Zhang youngest to ever play U.S. Open

By Rex HoggardJune 12, 2012, 9:17 pm

SAN FRANCISCO – “I was trying to break 90,” said Matt Kuchar on Tuesday at The Olympic Club when asked what he was doing when he was 14 years old.

Just two years into a golf career that would blossom into multiple PGA Tour wins, a Players and U.S. Amateur title and undisputed status as one of America’s most consistent performers, the one thing Kuchar was not thinking of when he was 14 was the grind of golf’s toughest test.

Ditto for Mark Wilson. “I was hoping to break 80 in my club championship,” explained the five-time Tour winner.

Gary Woodland was focused on sport of many varieties but just not golf.

“Baseball, basketball, girls . . . I was definitely not thinking about this,” Woodland said with a wave of his hand as he prepared to play in his fourth U.S. Open early Tuesday.

Even Tiger Woods, the prototype of the modern prodigy, who accomplished junior golf’s version of the Triple Crown when he won three consecutive U.S. Junior titles, didn’t consider himself Open ready at the tender age of 14.

Video: Meet Andy Zhang

“I tried (qualifying for the U.S. Open) when I was 15, but he earned the spot,” Woods figured.

That’s high praise for Andy Zhang, who on Monday with news that Paul Casey was still nursing a broken body would, become the youngest player to compete in the national championship.

The IMG Golf Academy product by way of China has already made history, albeit not in the way he initially imagined.

Zhang finished 36 holes of qualifying last Monday at Black Diamond Ranch in Lecanto, Fla., which is precisely 30 minutes from “Podunk” and just around the corner from the middle of nowhere, with rounds of 72-70 and seemingly lost his bid for history on the first extra hole when he failed to match Brooks Koepka’s birdie.

A week later as the injuries mounted and the dominoes tumbled Zhang’s moment arrived when first Brandt Snedeker withdrew followed within minutes of news of Casey’s early exit.

“If you want to play you’re in,” the U.S. Golf Association official informed Zhang as the teen nervously hit putts on Olympic’s practice green.

“I was trying to act cool, but after I got the news I started screaming and hugging my mom,” Zhang professed.

Typical 14 year old . . . or maybe not.

Among the game’s most well-heeled Zhang has already etched his name into the record book, clipping Tadd Fujikawa, who played the 2006 U.S. Open at the age of 15 years, five months, by more than a year.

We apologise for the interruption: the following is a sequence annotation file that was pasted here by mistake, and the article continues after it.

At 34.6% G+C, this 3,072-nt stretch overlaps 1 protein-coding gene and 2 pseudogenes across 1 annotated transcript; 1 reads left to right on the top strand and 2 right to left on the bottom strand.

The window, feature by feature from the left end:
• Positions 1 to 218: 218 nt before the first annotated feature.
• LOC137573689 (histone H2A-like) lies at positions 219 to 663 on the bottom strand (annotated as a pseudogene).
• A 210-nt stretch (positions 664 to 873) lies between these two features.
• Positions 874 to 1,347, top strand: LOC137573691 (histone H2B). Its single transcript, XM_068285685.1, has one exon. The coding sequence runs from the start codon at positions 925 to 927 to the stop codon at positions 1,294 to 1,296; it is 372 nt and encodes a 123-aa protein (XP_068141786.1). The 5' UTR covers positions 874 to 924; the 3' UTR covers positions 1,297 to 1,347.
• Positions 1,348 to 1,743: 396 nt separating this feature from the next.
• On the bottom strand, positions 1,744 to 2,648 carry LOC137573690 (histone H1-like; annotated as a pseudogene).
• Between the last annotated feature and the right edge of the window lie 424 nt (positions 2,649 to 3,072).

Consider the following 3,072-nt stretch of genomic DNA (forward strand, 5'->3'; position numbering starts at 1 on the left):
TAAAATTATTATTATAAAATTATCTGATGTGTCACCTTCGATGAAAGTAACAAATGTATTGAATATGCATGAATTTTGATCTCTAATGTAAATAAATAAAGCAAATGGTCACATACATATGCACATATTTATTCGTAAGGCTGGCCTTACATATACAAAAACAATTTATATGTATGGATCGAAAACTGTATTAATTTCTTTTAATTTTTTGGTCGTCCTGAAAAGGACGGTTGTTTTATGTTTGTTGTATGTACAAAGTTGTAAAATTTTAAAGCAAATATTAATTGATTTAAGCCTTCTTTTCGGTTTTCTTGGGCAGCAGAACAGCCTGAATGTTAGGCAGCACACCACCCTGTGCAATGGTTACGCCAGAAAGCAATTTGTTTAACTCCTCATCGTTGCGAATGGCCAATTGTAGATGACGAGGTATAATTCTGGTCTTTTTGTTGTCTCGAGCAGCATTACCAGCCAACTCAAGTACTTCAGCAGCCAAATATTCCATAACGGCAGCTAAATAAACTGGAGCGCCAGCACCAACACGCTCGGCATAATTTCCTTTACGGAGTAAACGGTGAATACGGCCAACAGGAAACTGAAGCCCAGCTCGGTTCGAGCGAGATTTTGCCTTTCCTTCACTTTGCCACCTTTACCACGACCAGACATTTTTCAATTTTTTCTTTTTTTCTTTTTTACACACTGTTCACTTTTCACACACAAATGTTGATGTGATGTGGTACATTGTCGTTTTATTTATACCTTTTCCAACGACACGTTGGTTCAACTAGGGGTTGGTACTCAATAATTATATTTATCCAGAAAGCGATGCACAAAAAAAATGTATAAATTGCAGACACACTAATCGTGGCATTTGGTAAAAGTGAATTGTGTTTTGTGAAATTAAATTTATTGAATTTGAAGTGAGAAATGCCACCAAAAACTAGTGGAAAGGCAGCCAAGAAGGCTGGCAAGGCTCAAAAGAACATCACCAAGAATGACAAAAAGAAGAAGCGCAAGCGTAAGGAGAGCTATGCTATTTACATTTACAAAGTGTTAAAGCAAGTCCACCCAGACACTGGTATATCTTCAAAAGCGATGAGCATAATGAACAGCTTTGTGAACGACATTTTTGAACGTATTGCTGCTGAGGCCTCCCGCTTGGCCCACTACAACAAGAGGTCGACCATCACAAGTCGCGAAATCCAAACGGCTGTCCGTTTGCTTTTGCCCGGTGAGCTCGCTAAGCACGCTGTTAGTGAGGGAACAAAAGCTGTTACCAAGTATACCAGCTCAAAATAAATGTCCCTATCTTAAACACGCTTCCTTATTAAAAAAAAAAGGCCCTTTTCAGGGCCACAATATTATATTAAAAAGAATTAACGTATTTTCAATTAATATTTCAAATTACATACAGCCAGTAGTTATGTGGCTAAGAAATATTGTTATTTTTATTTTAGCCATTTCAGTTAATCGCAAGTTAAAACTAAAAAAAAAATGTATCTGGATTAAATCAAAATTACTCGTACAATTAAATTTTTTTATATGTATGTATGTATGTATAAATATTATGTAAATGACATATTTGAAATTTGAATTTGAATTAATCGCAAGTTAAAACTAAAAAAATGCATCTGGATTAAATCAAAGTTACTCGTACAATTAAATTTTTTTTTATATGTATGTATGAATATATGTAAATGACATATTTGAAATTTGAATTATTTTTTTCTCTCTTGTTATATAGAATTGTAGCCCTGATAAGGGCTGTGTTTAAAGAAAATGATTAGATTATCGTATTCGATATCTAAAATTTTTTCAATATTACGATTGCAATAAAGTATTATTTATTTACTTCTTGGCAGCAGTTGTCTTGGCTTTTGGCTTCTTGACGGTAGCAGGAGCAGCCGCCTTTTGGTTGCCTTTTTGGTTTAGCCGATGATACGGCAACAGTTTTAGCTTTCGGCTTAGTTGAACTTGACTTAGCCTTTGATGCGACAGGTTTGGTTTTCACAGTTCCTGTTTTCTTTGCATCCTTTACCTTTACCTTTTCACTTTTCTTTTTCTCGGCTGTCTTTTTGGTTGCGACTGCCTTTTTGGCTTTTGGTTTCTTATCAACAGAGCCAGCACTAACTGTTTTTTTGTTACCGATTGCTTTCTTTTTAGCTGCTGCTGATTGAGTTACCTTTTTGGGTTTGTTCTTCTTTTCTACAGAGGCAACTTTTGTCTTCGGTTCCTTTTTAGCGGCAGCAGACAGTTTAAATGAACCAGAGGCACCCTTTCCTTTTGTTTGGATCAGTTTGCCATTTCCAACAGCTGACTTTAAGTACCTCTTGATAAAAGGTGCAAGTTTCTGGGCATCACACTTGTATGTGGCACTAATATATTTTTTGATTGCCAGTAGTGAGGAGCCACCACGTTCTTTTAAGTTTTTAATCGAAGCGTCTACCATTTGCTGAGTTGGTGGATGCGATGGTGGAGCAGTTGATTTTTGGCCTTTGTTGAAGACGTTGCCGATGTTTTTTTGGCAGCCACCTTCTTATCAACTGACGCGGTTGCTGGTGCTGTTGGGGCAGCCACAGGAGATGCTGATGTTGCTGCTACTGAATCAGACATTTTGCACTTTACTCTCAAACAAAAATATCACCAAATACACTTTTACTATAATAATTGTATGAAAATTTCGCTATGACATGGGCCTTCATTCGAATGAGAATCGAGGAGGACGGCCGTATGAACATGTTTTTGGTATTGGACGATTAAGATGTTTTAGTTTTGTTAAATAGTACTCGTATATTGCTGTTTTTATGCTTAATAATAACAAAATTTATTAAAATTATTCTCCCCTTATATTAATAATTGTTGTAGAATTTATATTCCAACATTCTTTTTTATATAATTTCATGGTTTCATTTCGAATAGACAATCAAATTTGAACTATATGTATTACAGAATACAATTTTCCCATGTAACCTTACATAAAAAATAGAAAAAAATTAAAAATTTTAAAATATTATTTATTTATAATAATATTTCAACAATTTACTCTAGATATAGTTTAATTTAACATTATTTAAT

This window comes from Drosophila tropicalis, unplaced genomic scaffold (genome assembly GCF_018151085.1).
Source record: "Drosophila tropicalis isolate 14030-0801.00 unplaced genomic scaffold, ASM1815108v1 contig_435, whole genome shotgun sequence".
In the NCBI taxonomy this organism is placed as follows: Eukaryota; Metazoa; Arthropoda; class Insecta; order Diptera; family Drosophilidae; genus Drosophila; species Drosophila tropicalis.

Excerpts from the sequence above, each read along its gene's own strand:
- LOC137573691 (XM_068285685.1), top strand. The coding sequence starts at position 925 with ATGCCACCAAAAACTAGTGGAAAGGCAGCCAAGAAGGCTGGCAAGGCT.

For players whose careers are the standard that all young hopefuls measure success, it is as remarkable as it is memorable.

“That’s quite amazing,” Kuchar gushed. “A 14-year-old playing a course like this. I think that a course like this takes so much mental strength . . . I’m certainly excited to see how he does.”

Amazing? Sure. Unthinkable? Not really.

At least not for those who have watched golf’s traditional bell curve trend younger, mirroring the evolution of other sports.

Michelle Wie, for all her competitive lapses, qualified for the USGA Women’s Amateur Public Links at 10, became the youngest player to make a cut in an LPGA event at 13 – a major, no less – and by 14 had finished inside the top 20 in six of seven professional starts.

In 2008 Danny Lee became the youngest player to win the U.S. Amateur at 18 years old, and he later become the youngest to ever win a European Tour event (2009 Johnnie Walker Classic). The next summer An Byeong-hun topped him when he won the U.S. Amateur at 17.

In short, 17 is the new 37, at least when it comes to golf.

For astute observers it was just a matter of time before a phenom like Zhang crashed through the notion that experience, almost as much as talent, was a prerequisite for success at the game’s highest levels.

“As soon as I heard I knew he was Asian,” said Dale Lynch, Aaron Baddeley’s swing coach who walked Tuesday’s practice round with Zhang. “We have a junior at our academy who showed up when he was 12 and he has an unbelievable work ethic and is so focused.”

And Lynch knows his phenoms. He first began coaching Baddeley at the venerable Victoria Institute of Sport in Australia and watched his meteoric rise onto the world stage. But not even Badds could say he was Open ready at 14.

“He’d just won his club championship at 15 (when Baddeley arrived at the VIS) and that was something,” said Lynch, who compared Zhang’s powerful action to that of Rory McIlroy. “Now, (Zhang is) here at 14. It’s amazing.”

Yet as Wie has proven, adolescent success and professional accomplishments are very much mutually exclusive. Today’s phenom is not always tomorrow’s star, but as Zhang made his way around Olympic Club’s Lake Course on Tuesday, the possibilities – and his future – seemed limitless.

Not that the 14-year-old has any interest in what awaits beyond this week. In fact, when asked whether he was able to comprehend what he had accomplished, Zhang simply shrugged, “Nobody’s done it before.”

Not Kuchar, not Wilson, not Woodland, not even Woods. Amazing indeed.

Ogilvy urges distance rollback of ball

By Golf Channel DigitalNovember 23, 2017, 8:49 pm